Text: Hervey Allen and Thomas Ollive Mabbott, “Chapter 02,” Poe's Brother: The Poems of William Henry Leonard Poe (1926), pp. 37-41


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[page 37:]

 

 

THE POETRY OF WILLIAM HENRY LEONARD POE

 

TOGETHER WITH SOME PROSE

DEALING WITH HIS

BROTHER

EDGAR ALLAN POE

[page 38:]

[[blank page]]

[page 39:]

FOR THE NORTH AMERICAN.

ON THE DEATH OF MISS E. S. B.

DIED IN JUNE, 1827 — AGED EIGHTEEN YEARS.

The eye which once with sweetest beauty shone,

E’en like the star, that lights the summer even;

The smile that gladden’d, and the heart that won,

Are fled from us to their more kindred heaven.

And shall we mourn? May we then dare repine?

And wish thee longer in this world of woe!

Yon heaven was formed for souls as pure as thine —

Then why not smile, and bid thee go!

Perhaps in some soft hour — When all is bright,

And earth partake of beauty with the sky; —

When stars are shining with their purest light,

And all with thee is minstrelsy:

E’en In that hour — when hearts approach the throne

Of Him who smiles on innocence like thine,

Thoul’t pray for those who would like thee be gone,

Who languish here — and for thy brightness pine.

W. H. P. [page 40:]

 

FOR THE NORTH AMERICAN.

OH! GIVE THAT SMILE.

Air — Oh teach me hour from lore to fly.

Oh! give that smile — that smile again,

Tho’ e’en from thee I sever,

Thro’ years of joy, of care or pain,

I’ll ne’er forget — no — never!

Dear woman’s eye may oft be met,

And friendship’s voice may greet,

Yet still 1 never can forget,

The smile which beam’d so sweet.

Tho’ pleasure sparkle on my brow,

And glad this heart the while,

Yet even these — as e’en ‘tis now,

I’ll ne’er forget thy smile.

Ah! fare thee well! yet smile again,

Tho’ now from thee I sever, —

Thro’ years of care — of joy or pain.

I’ll ne’er forget — no — never!

W. H. P. [page 41:]

 

FOR THE NORTH AMERICAN.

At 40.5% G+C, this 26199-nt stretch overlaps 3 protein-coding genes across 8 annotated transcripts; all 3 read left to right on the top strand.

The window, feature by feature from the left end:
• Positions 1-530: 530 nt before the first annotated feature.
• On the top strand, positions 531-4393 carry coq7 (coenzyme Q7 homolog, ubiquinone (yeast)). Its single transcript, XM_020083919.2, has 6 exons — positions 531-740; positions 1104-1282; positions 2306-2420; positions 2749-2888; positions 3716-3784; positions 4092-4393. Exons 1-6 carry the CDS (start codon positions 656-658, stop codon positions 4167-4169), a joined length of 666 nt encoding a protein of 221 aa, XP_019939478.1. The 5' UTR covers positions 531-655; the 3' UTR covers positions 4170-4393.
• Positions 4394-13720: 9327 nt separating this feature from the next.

In a pocket book I lately found three locks of hair, from which originated the following lines:

My Father’s! — I will bless it yet —

For thou hast given life to me:

Tho’ poor the boon — I’ll ne’er forget

The filial love I owe to thee:

My Mother’s, too! — then let me press

This gift of her I loved so well, —

For I have had thy last caress.

And heard thy long, thy last ‘farewell.

My Rosa’s! pain doth dim my eye,

When gazing on this pledge of thine —

Thou wer’t a dream — a falsity —

Alas! — ’tis wrong to call thee mine!

A Father! he hath loved indeed!

A mother! she bath blessed her son, —

But LOVE is like the pois’ning weed,

That taints the air it lives upon.

W. H. P.

This is of the most important contributions made by Henry Poe as it obviously refers to a pocketbook belonging to Mrs. David Poe which contained locks of hair of his father David, his mother Elizabeth Arnold Poe, and his sister Rosalie, probably Henry’s only inheritance from his parents.

The “importance” of this family poem lies in the fact that Henry in the last two stanzas quite patently hints that Rosalie was illegitimate, the child of love, and therefore only his half-sister, though he does not make clear whether his father’s or his mother’s. Compare this poem with John Allan’s letter to Henry Poe on page 21. Whether or not there was any truth in the charge it certainly disturbed the writer of the poem. It must be rembered [[remembered]] that in publishing his lines, Henry Poe did not intentionally air a family scandal in any case, since the readers of his own day, unacquainted with Allan’s letters, might be expectd [[expected]] with confidence to interpret the poem romantically.

 


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Notes:

None.

 

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[S:0 - WHP26, 1926] - Edgar Allan Poe Society of Baltimore - Bookshelf - Poe's Brother: The Poems of William Henry Leonard Poe (H. Allen and T. O. Mabbott) (Chapter 02)